Another record Indian rice crop may add to world glut

Rice exports from India, the world's second-largest grower, are poised to reach a record for a second year as the harvest may rebound on normal monsoon rain, potentially widening a global surplus.

Rice exports from India, the world's second-largest grower, are poised to reach a record for a second year as the harvest may rebound on normal monsoon rain, potentially widening a global surplus.

Shipments will climb 5 per cent to 10.5 million tonnes in the year beginning April, according to estimates compiled by Bloomberg.

Output may jump to a record high of 110 million tonnes in the season beginning July, according to Vijay Setia, a former president of the All India Rice Exporters Association.

Surging exports from India may add to global food supplies as farmers from Vietnam to China are preparing to plant a record rice crop. Stockpiles in Thailand have surged to a record high as the government buys supplies from farmers, while exports from Myanmar and Cambodia have expanded.

The glut may further curb world food costs, which tumbled for five straight months to February.

"Prices may be depressed if Thailand starts putting a lot of supply in the market and India continues its exports," said Concepcion Calpe, the secretary of the United Nations' Food & Agriculture Organisation's inter-governmental rice group, who has tracked the market since 1998. "Vietnam has a lot of supplies and Myanmar is also trying to gain more markets."

Global production of rice, the staple for half the world, will climb 1.2 per cent to 472 million tonnes next year, while stockpiles in the five largest shippers are estimated at 38 million tonnes, equal to one year of imports, according to International Grains Council data.

World inventories are forecast at a record 171 million tonnes in 2012-13 as supply exceeds consumption for an eighth season, according to the FAO.

The monsoon, which accounts for more than 70 per cent of India's annual rainfall, will be normal in 2013 for the third time in four years and chances of a drought are only 4 per cent, according to Jatin Singh, chief executive of Skymet Weather Services, who correctly predicted a drought in 2009. That may boost rice planting.

"There is no reason why we cannot boost exports next year when the monsoon will be normal," Setia said. Shipments reached a record even after a drought cut output in 2012-13, he said.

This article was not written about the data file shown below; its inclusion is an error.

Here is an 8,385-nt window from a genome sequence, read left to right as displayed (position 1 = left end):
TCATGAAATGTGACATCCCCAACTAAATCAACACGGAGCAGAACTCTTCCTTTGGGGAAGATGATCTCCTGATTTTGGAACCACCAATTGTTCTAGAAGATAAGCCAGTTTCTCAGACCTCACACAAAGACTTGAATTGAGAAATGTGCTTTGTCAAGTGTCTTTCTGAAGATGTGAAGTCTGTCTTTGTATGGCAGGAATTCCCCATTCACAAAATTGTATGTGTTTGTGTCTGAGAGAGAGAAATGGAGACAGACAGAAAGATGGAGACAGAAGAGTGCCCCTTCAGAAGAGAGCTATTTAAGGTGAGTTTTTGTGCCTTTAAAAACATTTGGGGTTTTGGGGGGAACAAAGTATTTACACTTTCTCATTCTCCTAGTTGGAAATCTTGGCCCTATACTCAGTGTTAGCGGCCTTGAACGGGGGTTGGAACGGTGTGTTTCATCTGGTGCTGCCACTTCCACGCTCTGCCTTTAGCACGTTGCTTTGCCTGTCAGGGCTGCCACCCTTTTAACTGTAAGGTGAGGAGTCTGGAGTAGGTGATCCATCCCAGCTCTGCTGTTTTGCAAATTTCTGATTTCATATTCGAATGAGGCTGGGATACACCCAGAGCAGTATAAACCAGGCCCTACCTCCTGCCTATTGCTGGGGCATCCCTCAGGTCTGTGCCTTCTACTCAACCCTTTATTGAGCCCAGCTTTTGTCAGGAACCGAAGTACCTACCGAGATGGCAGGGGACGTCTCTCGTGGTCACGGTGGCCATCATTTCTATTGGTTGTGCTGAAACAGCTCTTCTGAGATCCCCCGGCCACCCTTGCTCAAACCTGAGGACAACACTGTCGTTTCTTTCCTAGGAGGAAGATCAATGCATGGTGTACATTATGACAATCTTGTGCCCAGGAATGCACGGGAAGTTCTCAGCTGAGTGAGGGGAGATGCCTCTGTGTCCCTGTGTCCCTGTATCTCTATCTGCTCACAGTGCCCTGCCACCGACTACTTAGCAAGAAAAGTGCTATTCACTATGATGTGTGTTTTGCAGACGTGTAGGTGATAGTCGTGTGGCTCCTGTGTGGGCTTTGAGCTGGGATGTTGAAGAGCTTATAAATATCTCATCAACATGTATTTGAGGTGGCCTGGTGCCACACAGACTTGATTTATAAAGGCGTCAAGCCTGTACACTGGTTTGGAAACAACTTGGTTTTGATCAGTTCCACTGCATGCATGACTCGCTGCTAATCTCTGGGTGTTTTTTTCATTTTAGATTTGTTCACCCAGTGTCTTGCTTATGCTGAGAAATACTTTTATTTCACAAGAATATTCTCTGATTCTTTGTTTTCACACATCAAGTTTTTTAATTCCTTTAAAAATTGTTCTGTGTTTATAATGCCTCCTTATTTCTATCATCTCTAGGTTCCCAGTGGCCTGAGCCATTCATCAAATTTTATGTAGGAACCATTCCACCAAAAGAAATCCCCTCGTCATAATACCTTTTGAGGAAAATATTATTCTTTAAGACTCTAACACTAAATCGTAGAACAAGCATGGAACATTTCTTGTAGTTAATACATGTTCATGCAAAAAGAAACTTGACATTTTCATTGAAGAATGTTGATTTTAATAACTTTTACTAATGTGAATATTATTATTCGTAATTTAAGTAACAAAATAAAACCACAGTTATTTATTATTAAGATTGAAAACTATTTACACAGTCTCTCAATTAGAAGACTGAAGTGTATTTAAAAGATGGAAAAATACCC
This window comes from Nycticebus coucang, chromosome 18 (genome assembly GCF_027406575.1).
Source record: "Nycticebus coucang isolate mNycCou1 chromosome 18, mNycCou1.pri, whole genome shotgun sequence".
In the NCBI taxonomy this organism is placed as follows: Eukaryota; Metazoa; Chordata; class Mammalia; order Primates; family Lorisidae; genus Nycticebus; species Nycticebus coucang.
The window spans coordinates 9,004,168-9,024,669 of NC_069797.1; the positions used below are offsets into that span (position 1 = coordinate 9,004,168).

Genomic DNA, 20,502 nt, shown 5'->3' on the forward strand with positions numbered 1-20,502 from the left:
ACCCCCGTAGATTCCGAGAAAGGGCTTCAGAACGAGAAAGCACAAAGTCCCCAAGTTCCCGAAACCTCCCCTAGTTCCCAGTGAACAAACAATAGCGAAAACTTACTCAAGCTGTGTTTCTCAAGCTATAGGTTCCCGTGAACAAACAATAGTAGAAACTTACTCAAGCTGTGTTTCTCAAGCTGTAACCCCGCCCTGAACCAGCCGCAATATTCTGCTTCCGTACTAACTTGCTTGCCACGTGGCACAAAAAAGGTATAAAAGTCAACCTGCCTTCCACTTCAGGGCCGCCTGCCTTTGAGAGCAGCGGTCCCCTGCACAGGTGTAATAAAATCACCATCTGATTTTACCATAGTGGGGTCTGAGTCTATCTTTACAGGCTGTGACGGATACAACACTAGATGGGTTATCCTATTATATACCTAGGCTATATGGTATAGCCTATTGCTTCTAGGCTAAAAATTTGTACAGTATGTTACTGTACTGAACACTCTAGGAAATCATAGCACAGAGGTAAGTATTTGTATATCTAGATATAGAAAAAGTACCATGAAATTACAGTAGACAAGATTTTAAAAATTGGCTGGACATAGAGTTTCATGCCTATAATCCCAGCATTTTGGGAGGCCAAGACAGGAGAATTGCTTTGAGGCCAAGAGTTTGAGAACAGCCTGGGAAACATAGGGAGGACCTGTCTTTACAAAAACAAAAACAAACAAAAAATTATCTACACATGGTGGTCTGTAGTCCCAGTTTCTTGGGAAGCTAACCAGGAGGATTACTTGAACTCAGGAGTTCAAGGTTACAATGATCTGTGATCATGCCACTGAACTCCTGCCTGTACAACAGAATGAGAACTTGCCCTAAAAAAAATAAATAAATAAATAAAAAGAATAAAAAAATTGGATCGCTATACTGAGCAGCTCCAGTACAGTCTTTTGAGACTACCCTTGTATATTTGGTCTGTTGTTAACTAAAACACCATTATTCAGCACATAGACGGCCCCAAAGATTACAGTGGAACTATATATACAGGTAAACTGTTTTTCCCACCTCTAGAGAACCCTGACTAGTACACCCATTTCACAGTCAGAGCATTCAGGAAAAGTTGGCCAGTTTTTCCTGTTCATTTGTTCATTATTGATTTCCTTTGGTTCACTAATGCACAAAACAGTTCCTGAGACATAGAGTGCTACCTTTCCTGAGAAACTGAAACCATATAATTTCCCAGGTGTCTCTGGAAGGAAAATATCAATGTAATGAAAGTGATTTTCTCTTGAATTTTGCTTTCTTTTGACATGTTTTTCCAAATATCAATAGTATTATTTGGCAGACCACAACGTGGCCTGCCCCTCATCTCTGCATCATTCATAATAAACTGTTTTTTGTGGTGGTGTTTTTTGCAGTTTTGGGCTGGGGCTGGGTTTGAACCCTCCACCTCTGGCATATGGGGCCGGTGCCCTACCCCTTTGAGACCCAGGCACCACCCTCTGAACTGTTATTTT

Stockpiles in Thailand jumped after Prime Minister Yingluck Shinawatra started buying from farmers in 2011, fulfilling an election pledge to boost rural incomes. The country may run out of warehouse space as reserves jump 40 per cent to a record 18.2 million tonnes, according to the United Nations.

Prices in Vietnam, an Asian benchmark, will drop 6.6 per cent by December to $US377.50 a tonne, the lowest since 2010, based on the median of 10 trader estimates.

"If prices fall, the African countries and the Near East markets will benefit and it could even be that there will be increased flow of Asian rice into Latin America," Calpe said.

India is exporting rice mainly to Africa and Bangladesh at about $US395 a tonne, while premium basmati rice is sold at about $US990 a tonne to the Middle East, Iran and Europe, according to government data. Basmati exports account for about 25 per cent of total sales, the data showed.

India's exports will depend on monsoon and domestic requirement to run a food security bill, said Samarendu Mohanty, a senior economist at the Philippines-based International Rice Research Institute. Any decline in shipments from India will be met by increased sales from Thailand, which will nullify the impact on prices, he said.

The Indian government will need 61.2 million tonnes of grains to implement the bill, which seeks to guarantee five kilograms of grain a month a person.

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